Free Rein – The Street Is Yours

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In March of this year, the city of Tijuana inaugurated an ambitious open-air program called Vía Libre, La Calle Es Tuya in which, every Sunday through October, a section of Paseo de los Héroes was closed to vehicular traffic. From 8:00 a.m. to 2:00 p.m. on these days, the full width of the boulevard is turned over to families out for a stroll, joggers, skaters, dog-walkers, street performers, and pretty much anyone else who wants to enjoy the urban outdoors.

The program proved to be very popular because of its mixture of culture and carnival. Alejandra said “I loved the dance class.” Jonathan offered “this is a great way for families to get out and have a good time with others in the community and get to know new people.” Vía Libre attracted many local artists, musicians, actors, face-painters, stilt-walkers, and living statues. Chess enthusiasts picked up games, children were treated to Punch-and-Judy shows, groups of musicians played their favorites, and the local cyclists’ association set up a booth where they repaired bicycles.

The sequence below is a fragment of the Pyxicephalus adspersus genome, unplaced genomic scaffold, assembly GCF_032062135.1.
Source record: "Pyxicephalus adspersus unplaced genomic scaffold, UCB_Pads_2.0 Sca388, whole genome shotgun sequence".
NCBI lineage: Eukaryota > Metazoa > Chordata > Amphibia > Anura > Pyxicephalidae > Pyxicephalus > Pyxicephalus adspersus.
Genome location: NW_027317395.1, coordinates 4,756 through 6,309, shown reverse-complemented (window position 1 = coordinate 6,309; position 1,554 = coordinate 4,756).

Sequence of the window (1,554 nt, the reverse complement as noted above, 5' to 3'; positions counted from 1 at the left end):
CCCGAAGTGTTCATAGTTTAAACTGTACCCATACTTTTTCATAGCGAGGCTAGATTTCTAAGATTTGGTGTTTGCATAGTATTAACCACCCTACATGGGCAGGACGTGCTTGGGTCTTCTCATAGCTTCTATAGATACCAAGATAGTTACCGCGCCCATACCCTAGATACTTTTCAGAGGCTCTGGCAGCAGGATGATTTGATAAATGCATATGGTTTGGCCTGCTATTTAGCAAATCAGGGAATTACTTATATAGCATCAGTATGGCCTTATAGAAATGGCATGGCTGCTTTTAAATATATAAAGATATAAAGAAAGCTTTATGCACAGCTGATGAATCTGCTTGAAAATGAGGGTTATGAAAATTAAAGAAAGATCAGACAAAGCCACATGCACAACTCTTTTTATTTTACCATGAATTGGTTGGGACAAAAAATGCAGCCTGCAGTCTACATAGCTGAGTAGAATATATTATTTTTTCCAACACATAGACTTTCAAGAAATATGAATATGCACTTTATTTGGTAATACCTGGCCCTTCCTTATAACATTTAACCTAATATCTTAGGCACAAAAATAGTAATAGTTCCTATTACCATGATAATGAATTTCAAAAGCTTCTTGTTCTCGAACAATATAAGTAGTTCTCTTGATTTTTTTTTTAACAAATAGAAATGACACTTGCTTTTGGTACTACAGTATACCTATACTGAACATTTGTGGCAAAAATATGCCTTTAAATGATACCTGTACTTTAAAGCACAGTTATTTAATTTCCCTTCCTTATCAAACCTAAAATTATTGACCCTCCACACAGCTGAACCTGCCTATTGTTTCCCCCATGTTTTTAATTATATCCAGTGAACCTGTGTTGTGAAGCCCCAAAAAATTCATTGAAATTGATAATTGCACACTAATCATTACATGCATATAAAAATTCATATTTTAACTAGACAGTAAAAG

The subliminal effect of the location on the public created a sense of liberation, almost a defiance of motor vehicles, which added to the carnival-like atmosphere. This is because, during the week, Paseo de los Héroes is one of the busiest streets in Zona Río. Yet the scheduling of Vía Libre was carefully chosen to coincide with a time when the traffic is extremely light, so as not to inconvenience motorists.

This year, Vía Libre extended from the Cuauhtémoc traffic circle eastward to Lázaro Cárdenas High School. The range might be adjusted somewhat next year once the results have been analyzed by the city’s Health Department, Sports Institute, Youth Institute, Department of
Urban Planning, and Planning Institute. Everyone is looking forward to next March, when IMAC (the Municipal Institute for Art and Culture) heads up the program once again.

Some of the photos were taken by Edelweiss45 of Her complete photo album is available at